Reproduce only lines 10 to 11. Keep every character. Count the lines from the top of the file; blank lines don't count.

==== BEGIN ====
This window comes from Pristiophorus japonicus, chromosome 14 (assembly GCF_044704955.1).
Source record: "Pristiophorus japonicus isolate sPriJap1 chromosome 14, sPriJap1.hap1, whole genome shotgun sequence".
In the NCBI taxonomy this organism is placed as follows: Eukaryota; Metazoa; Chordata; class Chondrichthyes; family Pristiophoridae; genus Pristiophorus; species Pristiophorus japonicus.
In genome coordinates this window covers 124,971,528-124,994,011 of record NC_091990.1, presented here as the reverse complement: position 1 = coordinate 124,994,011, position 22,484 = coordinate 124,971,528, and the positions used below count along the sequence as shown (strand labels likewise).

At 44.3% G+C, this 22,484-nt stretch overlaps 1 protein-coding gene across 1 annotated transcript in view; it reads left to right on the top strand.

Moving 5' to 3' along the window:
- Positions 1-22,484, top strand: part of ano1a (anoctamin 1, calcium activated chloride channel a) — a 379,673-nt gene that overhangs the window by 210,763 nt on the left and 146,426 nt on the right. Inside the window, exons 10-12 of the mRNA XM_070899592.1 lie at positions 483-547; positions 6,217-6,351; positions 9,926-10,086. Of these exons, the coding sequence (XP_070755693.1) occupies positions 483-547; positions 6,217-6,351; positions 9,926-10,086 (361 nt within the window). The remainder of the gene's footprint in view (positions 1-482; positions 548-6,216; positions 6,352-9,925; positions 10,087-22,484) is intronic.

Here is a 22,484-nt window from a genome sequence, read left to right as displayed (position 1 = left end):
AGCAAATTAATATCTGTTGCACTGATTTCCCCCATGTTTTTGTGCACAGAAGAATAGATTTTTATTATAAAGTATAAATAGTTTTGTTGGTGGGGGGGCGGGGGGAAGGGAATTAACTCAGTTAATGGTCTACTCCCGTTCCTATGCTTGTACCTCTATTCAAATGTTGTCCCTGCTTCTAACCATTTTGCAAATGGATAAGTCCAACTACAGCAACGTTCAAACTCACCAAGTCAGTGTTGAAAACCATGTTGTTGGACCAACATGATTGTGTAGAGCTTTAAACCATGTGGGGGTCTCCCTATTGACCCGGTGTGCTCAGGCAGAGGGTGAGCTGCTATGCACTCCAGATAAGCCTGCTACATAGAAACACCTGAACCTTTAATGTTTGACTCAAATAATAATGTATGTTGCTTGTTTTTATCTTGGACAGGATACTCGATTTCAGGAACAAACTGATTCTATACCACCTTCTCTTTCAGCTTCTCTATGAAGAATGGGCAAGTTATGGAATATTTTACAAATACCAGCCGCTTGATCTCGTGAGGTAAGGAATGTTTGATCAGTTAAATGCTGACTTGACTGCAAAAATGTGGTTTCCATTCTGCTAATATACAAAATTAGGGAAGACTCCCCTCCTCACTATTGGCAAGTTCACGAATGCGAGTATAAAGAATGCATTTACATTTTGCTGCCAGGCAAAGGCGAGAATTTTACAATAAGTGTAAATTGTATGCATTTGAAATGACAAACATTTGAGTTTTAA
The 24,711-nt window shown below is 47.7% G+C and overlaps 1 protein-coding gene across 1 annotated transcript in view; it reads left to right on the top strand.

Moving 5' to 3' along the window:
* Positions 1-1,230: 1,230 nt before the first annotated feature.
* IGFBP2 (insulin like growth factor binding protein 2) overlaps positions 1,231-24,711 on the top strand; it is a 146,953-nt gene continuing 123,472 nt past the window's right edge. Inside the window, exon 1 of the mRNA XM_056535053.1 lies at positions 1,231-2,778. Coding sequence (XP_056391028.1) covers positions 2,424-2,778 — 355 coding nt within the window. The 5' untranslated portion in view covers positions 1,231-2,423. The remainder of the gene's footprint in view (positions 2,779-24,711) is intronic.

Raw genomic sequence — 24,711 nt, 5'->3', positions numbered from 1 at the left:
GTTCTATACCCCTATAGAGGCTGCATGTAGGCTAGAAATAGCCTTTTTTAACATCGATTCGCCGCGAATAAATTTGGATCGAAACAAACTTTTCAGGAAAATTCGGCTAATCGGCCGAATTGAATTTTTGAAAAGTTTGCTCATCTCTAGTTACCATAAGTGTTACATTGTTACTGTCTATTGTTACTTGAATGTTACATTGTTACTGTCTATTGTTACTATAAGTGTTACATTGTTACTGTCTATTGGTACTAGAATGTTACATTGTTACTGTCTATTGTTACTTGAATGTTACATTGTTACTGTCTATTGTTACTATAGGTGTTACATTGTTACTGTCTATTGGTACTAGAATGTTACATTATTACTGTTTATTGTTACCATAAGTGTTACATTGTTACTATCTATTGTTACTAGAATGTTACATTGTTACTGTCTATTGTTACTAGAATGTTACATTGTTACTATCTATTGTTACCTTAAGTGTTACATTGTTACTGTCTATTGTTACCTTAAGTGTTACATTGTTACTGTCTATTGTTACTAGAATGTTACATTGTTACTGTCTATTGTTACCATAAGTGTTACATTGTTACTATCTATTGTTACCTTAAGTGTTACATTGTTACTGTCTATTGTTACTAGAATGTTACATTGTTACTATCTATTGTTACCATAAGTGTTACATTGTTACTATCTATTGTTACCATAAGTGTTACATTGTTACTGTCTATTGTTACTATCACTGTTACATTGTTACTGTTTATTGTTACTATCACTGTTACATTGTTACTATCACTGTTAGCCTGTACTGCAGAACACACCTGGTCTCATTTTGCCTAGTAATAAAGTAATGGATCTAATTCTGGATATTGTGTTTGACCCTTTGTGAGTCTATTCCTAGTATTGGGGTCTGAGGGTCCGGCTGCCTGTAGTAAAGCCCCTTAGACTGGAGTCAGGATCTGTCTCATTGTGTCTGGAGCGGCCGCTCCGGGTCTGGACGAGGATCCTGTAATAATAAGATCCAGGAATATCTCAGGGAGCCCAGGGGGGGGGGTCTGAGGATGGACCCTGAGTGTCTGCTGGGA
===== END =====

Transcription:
The 24,711-nt window shown below is 47.7% G+C and overlaps 1 protein-coding gene across 1 annotated transcript in view; it reads left to right on the top strand.

Moving 5' to 3' along the window: